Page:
Two Karakalpak cotton un shanash used for storing bread flour.
From a Mu'yten-Samat family living in Qarao'zek. The Richardson Collection.
Shanash storage bags come in various forms - the word shanash simply means bag. One of the most common forms is
a triangular cotton sacks for for storing millet, grain, ju'weri, wheat flour, rice or other dried goods inside the yurt. Leather bags
of the same shape are also encountered .
Often bags are named after the purpose that they serve. Thus a so'k shanash is a bag for fried millet and an un shanash is
a flour bag. They are sometimes mistakenly called salt bags. Salt was readily available from local sources such as Barsakelmes lake
and tended to be kept in dried pumpkin containers known as asqabaq or qabaq.
Shal were larger and more primitive sacks made of rough goat hair or sheep’s wool or possibly coarse hemp. They were used for
storing larger quantities of wheat grain, ju'weri grain or millet.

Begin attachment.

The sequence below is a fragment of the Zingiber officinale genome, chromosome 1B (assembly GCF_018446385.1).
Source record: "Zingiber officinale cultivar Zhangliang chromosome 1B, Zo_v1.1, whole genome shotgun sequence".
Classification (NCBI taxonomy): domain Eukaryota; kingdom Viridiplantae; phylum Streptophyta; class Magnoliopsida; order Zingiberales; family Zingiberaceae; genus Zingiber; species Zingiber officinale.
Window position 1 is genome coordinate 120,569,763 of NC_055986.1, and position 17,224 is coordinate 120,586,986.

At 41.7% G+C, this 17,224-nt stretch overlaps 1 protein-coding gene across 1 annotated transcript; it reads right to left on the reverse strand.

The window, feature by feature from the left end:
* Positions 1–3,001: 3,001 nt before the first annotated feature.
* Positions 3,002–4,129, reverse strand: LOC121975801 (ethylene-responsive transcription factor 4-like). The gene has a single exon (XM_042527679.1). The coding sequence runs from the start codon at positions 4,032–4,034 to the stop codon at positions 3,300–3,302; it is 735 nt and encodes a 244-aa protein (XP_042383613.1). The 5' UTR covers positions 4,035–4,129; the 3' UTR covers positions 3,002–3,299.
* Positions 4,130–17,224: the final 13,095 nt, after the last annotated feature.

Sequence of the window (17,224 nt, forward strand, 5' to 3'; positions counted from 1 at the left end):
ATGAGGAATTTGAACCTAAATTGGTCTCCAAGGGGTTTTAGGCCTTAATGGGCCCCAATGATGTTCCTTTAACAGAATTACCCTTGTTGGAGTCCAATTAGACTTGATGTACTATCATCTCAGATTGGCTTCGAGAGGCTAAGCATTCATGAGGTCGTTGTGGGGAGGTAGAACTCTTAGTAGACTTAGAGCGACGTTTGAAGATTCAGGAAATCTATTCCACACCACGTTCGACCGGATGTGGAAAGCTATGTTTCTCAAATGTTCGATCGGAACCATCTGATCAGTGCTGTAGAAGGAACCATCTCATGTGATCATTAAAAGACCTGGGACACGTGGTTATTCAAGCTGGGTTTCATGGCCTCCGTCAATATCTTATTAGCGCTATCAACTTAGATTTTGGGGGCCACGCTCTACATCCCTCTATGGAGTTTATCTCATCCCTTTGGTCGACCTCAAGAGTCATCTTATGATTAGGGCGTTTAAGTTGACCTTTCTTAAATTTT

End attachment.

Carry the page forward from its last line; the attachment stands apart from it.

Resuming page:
Khorjins or Qorjıns (Karakalpak spelling) are Turkmen donkey-bags with locking loops for travelling. They are made
as a single piece. Igor Savitsky thought that they may have been made by the Karakalpaks and to a very limited degree this might have been true. However
the overwhelming majority are of Turkmen origin, being made using woollen warps and wefts and having a colour palette that is distinctly
Yomut rather than Karakalpak.
Pronunciation of Karakalpak Terms
To listen to a Karakalpak pronounce any of the following words just click on the one you wish to hear. Please note that the dotless letter
'i' (ı) is pronounced 'uh'.
Visit our sister site www.qaraqalpaq.com, which uses the correct transliteration, Qaraqalpaq, rather than the
Russian transliteration, Karakalpak.
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